Two New Worms Use St Valentine’s Day as Bait
PandaLabs, Panda Security's laboratory for detecting and analyzing malware, has detected two new worms, Nuwar.OL and Valentin.E, which use the topic of St Valentine's Day to spread.
"Year after year we see the appearance of several malware strains that use St Valentine's Day as bait to attract users", explains Luis Corrons, Technical Director of PandaLabs. "This indicates that cyber-crooks are still reaping the benefits of this technique and many people still fall into the trap."
The first one of these worms, Nuwar.OL, reaches computers by email with subjects like "I Love You Soo Much", "Inside My Heart" or " You… In My Dreams". The text of the email includes a link to a website that downloads the malicious code. The page is very simple and looks like a romantic greeting card, with a large pink heart.
Once it has infected a computer, the worm sends out a large amount of emails to the infected user's contacts, in order to spread. This also creates a heavy load on networks and slows down the computer.
Valentin.E is very similar to this. Like the Nuwar worm, it spreads by email in messages with subjects like "Searching for true Love" or "True Love" and an attached file called "friends4u". If the targeted user opens the file, a copy of the worm will be downloaded.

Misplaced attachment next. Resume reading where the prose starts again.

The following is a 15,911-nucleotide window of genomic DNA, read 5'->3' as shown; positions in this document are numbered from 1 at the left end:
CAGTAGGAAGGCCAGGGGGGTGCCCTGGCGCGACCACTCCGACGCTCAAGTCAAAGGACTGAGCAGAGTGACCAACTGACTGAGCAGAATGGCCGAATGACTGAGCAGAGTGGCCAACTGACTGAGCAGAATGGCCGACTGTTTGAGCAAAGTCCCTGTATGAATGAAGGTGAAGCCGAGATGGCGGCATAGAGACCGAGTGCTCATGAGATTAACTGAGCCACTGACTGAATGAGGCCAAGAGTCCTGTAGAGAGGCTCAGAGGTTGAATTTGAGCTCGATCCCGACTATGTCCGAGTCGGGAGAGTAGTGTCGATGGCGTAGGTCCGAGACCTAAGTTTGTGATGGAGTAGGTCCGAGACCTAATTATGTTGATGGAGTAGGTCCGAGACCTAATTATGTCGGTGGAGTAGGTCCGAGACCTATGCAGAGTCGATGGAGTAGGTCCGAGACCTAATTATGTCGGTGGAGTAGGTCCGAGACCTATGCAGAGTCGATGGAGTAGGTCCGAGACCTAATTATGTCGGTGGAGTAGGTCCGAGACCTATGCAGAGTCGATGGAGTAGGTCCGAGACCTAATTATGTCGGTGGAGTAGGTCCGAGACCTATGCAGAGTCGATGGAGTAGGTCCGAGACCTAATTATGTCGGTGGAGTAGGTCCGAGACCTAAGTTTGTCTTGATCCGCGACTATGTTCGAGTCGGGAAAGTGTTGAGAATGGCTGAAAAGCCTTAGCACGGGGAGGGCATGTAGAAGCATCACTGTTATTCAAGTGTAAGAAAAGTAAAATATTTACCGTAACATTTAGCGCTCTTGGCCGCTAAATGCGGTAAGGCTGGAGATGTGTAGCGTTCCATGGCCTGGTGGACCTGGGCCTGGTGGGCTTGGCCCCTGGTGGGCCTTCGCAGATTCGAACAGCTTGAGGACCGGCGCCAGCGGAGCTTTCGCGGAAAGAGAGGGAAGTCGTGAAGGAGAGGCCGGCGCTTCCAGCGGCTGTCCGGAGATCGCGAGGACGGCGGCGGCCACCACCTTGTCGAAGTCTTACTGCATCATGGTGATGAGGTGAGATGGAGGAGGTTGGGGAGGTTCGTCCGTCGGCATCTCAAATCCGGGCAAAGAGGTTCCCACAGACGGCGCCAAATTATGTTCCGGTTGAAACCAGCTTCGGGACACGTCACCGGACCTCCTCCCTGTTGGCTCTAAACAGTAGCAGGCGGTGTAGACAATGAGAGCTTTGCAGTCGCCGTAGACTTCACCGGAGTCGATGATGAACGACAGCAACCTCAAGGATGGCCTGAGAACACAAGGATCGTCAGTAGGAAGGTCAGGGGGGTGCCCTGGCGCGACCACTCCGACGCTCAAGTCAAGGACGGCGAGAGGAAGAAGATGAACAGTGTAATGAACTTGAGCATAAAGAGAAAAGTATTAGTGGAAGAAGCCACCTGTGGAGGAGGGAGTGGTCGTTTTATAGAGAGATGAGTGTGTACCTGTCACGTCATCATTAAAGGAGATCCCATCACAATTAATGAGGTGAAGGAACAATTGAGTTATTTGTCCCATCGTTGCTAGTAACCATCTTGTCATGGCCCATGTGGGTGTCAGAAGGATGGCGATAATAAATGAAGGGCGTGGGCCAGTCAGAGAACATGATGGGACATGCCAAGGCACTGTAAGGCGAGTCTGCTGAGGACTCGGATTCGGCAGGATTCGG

The malicious code installs on the computer as a file with the .scr extension. If the user runs it, Valentin.E shows a new desktop background to trick them, while it makes several copies of itself on the computer.
Then, the worm sends out emails with copies of itself from the infected computer to spread and infect more users.
"Both cases are clear examples of social engineering techniques used to spread malware. They use attractive subjects – Valentine's Day greeting cards, romantic destkop themes, etc.- to entice users to run attachments or click links that ultimately download malware onto their computers", says Corrons.
Over the last few years, PandaLabs has detected several malware specimens that used Valentine's Day as bait to spread and infect users. Malware strains like Nuwar.D or the A and B variants of Nurech spread in emails with love themes and subjects like: "You and I Forever ", "A Valentine Love Song" or "For My Valentine". In the case of Nurech.B the malicious code hid in an attached file with names such as "FLASH POSTCARD.EXE" or "GREETING CARD.EXE".
PandaLabs offers users a series of tips to avoid falling victim to one of these malicious codes:
- Do not open any emails that come from unknown sources.
- Do not click any links included in email messages, even though they may come from reliable sources. It is better to type them in the address bar.
- Do not run attached files that come from unknown sources. Especially these days, stay on the alert for files that claim to be Valentine's greeting cards, romantic videos, etc.
- Have an effective security solution installed, capable of detecting both known and new malware strains.
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